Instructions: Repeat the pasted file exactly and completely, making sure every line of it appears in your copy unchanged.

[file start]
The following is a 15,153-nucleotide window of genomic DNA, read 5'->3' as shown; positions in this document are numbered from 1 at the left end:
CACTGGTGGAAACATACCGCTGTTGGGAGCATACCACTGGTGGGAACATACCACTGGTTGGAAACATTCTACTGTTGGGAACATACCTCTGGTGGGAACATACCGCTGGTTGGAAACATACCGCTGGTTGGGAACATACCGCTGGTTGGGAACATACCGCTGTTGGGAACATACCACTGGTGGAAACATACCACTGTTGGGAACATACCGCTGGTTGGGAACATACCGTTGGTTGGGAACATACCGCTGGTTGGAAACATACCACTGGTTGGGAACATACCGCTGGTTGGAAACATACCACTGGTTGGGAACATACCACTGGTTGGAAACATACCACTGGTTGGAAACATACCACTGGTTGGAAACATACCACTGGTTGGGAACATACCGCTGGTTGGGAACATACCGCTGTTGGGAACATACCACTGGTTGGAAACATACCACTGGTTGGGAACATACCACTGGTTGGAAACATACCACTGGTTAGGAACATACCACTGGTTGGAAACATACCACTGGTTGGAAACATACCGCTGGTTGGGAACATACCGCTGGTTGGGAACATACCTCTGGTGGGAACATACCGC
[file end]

The following is a 15,153-nucleotide window of genomic DNA, read 5'->3' as shown; positions in this document are numbered from 1 at the left end:
CACTGGTGGAAACATACCGCTGTTGGGAGCATACCACTGGTGGGAACATACCACTGGTTGGAAACATTCTACTGTTGGGAACATACCTCTGGTGGGAACATACCGCTGGTTGGAAACATACCGCTGGTTGGGAACATACCGCTGGTTGGGAACATACCGCTGTTGGGAACATACCACTGGTGGAAACATACCACTGTTGGGAACATACCGCTGGTTGGGAACATACCGTTGGTTGGGAACATACCGCTGGTTGGAAACATACCACTGGTTGGGAACATACCGCTGGTTGGAAACATACCACTGGTTGGGAACATACCACTGGTTGGAAACATACCACTGGTTGGAAACATACCACTGGTTGGAAACATACCACTGGTTGGGAACATACCGCTGGTTGGGAACATACCGCTGTTGGGAACATACCACTGGTTGGAAACATACCACTGGTTGGGAACATACCACTGGTTGGAAACATACCACTGGTTAGGAACATACCACTGGTTGGAAACATACCACTGGTTGGAAACATACCGCTGGTTGGGAACATACCGCTGGTTGGGAACATACCTCTGGTGGGAACATACCGC